Archive for March, 2011

[todo] kill a mysql connection which has slept more than a certain time

March 30th, 2011

here is a script to kill all connections: http://www.coderholic.com/mysql-connection-killer/.

but i need a script for killing all connections that has slept for a period of time.

Also, there are some variables that can be set for shorter connections:

mysql> show variables like “%timeout%”;

and you can set these variables with small values;

mysql> set global  wait_timeout=30;
mysql> set global interactive_timeout=30;

what if you cannot start your mysql server

March 24th, 2011

I guess you have changed some settings in your my.cnf especially you may have added new parameters. The best way to alter my.cnf is to first check whether the parameter is supported by the current version or test SET parameter=value in a mysql console.

problem when creating a secondary index on a large innodb table

March 18th, 2011

The table has only 2 integer columns (id, friendId) with the combined key (id, friendId). Now I want to reversely search users by friendId. Without index friendId, each search will scan the whole table and takes about 90s. So I decided to create index on friendId.

First, I tried: CREATE INDEX ON TABLE tb_name index_name (column_name). After 30 hours, it’s still not finished and I had no idea when it would finish. So I interrupted it.

Then I truncated the whole table, altered the table to add a new index, and then insert the whole data by LOAD DATA INFILE …. INTO TABLE tb_name. During the procedure, only 5% of cpu was used and io_wait is large. And the final time it took was 55 hours:

mysql> LOAD DATA INFILE ‘/home/weiping/rr.dump/rr.friends.all.20100310.csv’ INTO TABLE friendships;
Query OK, 137138510 rows affected (2 days 7 hours 46 min 5.46 sec)

My my.cnf is like this:

delay_key_write=ALL
bulk_insert_buffer_size=2048M
key_buffer              = 768M
max_allowed_packet      = 16M
thread_stack            = 192K
thread_cache_size       = 144
query_cache_limit       = 1M
query_cache_size        = 32M
innodb_buffer_pool_size = 1024M

Of course, I have switched off these unnecessary checks:

SET unique_checks=0;
SET sql_log_bin=0;
set foreign_key_checks=0;

I loaded the data before without the secondary index, it took only 30 minutes! Now I’m wondering why it took so long time with one more index…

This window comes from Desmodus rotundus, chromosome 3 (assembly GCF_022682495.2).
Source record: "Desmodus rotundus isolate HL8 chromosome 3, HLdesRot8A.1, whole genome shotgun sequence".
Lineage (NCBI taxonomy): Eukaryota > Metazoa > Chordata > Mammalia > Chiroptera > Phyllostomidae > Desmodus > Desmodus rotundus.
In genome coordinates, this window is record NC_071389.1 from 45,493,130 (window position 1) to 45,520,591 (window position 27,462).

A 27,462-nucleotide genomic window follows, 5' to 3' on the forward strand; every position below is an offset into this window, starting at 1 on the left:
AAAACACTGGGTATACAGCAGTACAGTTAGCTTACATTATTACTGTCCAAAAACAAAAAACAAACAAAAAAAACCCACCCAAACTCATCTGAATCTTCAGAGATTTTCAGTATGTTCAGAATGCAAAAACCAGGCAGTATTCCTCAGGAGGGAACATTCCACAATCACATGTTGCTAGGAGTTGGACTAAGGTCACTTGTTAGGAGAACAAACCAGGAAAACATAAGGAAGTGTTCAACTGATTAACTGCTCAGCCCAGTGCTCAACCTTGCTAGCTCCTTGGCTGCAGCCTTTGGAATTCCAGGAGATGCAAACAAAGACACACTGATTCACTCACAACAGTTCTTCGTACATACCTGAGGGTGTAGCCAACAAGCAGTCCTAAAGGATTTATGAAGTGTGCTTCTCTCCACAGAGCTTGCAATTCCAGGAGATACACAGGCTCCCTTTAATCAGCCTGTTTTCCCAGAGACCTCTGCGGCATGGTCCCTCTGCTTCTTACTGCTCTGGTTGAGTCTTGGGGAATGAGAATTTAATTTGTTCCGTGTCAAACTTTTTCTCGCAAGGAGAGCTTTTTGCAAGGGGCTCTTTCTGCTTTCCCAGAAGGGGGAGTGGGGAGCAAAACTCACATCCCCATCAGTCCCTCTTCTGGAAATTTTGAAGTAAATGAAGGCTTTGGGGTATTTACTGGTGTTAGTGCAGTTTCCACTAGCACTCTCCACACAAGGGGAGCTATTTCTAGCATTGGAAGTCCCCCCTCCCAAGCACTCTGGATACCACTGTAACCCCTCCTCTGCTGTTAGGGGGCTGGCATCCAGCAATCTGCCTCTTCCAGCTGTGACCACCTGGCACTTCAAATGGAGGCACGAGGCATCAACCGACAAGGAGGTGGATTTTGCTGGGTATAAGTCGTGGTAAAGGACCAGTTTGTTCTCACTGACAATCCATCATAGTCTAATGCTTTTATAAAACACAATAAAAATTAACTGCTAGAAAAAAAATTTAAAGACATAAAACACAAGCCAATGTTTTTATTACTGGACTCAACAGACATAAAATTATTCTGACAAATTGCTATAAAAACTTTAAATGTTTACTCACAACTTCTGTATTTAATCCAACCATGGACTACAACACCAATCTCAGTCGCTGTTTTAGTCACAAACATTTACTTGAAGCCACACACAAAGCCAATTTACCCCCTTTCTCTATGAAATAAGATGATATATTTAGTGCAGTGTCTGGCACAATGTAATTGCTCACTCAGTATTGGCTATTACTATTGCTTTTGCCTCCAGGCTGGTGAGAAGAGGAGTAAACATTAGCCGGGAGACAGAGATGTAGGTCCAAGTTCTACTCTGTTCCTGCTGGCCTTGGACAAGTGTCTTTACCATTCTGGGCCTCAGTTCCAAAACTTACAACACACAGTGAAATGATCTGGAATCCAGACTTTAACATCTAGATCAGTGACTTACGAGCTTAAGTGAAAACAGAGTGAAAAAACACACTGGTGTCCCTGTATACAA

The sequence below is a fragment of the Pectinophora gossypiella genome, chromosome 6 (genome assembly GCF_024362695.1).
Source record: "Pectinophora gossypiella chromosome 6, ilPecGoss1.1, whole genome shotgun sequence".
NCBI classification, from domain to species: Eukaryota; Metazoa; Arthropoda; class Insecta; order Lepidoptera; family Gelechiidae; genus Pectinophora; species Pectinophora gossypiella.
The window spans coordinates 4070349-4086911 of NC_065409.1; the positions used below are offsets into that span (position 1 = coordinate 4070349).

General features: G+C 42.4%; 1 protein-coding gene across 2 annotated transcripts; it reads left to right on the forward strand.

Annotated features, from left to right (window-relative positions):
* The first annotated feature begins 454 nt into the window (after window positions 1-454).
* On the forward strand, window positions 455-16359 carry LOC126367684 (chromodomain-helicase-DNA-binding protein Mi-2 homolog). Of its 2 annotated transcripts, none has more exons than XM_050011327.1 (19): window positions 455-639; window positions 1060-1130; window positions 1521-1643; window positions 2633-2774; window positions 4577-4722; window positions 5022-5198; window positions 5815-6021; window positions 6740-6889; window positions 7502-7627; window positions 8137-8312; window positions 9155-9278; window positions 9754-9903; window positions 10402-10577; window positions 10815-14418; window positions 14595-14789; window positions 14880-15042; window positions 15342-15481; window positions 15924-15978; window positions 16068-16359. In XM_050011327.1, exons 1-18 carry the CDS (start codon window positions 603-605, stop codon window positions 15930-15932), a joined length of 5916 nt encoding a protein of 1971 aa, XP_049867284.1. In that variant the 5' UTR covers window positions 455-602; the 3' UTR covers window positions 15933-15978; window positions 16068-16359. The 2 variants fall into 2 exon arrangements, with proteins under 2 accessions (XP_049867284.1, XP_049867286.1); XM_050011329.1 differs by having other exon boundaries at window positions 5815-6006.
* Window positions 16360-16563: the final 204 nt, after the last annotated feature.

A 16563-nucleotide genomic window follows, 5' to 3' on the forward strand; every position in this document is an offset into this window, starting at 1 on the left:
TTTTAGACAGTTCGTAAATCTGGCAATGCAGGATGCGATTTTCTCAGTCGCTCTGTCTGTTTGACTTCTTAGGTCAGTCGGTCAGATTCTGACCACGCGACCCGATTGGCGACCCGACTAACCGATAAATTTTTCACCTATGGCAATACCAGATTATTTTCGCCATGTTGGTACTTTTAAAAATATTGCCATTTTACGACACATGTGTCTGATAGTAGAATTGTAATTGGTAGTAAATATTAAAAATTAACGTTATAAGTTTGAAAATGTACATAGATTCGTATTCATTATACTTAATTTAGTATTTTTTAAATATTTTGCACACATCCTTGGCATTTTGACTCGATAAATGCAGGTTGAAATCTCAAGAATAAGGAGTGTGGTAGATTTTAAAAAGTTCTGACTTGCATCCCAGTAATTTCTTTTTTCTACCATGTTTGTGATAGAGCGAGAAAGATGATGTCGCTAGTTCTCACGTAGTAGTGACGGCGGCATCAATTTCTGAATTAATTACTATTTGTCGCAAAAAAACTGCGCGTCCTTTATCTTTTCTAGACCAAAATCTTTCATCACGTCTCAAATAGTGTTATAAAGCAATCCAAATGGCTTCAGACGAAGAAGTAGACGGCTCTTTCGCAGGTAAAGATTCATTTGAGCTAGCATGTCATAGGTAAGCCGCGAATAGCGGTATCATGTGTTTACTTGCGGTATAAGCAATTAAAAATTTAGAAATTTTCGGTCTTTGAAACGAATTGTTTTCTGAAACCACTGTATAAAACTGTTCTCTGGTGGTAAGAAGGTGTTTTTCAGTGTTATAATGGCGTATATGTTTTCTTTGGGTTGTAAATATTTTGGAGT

BTW, will increase the size of sort_buffer will help massive insertion (and with secondary index)?

notes for migrating large data in mysql (innodb)

March 13th, 2011

Here migrating means exporting & importing. The tips below may help you when you need to migrate a large amount of data. I’ll also list the resource consume of my exporting & importing of 2 big tables:

name definition rows
users CREATE TABLE `users` (
`id` int(11) NOT NULL,
`name` char(30) CHARACTER SET utf8 NOT NULL,
`city` char(50) CHARACTER SET utf8 DEFAULT NULL,
`insertTime` timestamp NOT NULL DEFAULT CURRENT_TIMESTAMP,
`assignedTo` smallint(5) unsigned NOT NULL DEFAULT ’0′,
`iconUrl` varchar(100) DEFAULT NULL,
PRIMARY KEY (`id`),
KEY `assignedTo` (`assignedTo`),
KEY `insertTime` (`insertTime`),
KEY `users_crawlTime` (`crawlTime`)
) ENGINE=InnoDB DEFAULT CHARSET=latin1
21,000,000
relations CREATE TABLE `friendships` (
`id` int(11) NOT NULL,
`friendId` int(11) NOT NULL,
PRIMARY KEY (`id`,`friendId`)
) ENGINE=InnoDB DEFAULT CHARSET=latin1
131,000,000

There are 2 ways to exprot & import data:

  • Using  SELECT … INTO OUTFILE … to export, and LOAD DATA INFILE … INTO TABLE … to import.
  • Using mysqldump … to export, and source … to import.

1. SELECT … INTO OUTFILE … & LOAD DATA INFILE … INTO TABLE …

The basic usage of SELECT INTO is:

SELECT … FROM tb_name INTO OUTFILE ‘/home/me/datadump/xxxx.txt’;

The basic usage of LOAD DATA is:

LOAD DATA INFILE ‘/home/me/datadump/xxxx.txt’ INTO TABLE tb_name [FIELDS TERMINATED BY 't' LINES TERMINATED BY 'n'];

1.1 Tips for SELECT INTO

  • use ORDER BY primary_key.
  • increase sort_buffer.

1.2 Tips for LOAD DATA

  • turn off foreign key checking, log bin & unique checking.
    set foreign_key_checks=0;
    set sql_log_bin=0;
    set unique_checks=0;
    load data ...
  • turn on delay_key_write and increase bulk_insert_buffer_size by editing [mysql] section in my.cnf. Here is a example:
    delay_key_write=ALL 
    bulk_insert_buffer_size=2048M

2. mysqldump … & source …

The basic grammar for mysqldump  is:

shell> mysqldump [options] db_name [tbl_name ...]
shell> mysqldump [options] --databases db_name ...
shell> mysqldump [options] --all-databases

And the source is easy to use:

mysql: source ‘/home/me/datadump/xxxx.sql’;

2.1 Tips for mysqldump

  • use switch –opt. This option is short for “–add-drop-table –add-locks –create-options –disable-keys –extended-insert –lock-tables –quick –set-charset”. The –opt option is enabled by default. You can use –skip-opt to disable it.
  • use switch –order-by-primary. Dump a table sorted by its primary key, or by its first unique index, if such an index exists. This is useful when dumping a MyISAM table to be loaded inInnoDB.

 

3. other tips:

  • use a single commit.
  • split a big file into several small files, such as 1M records in a file.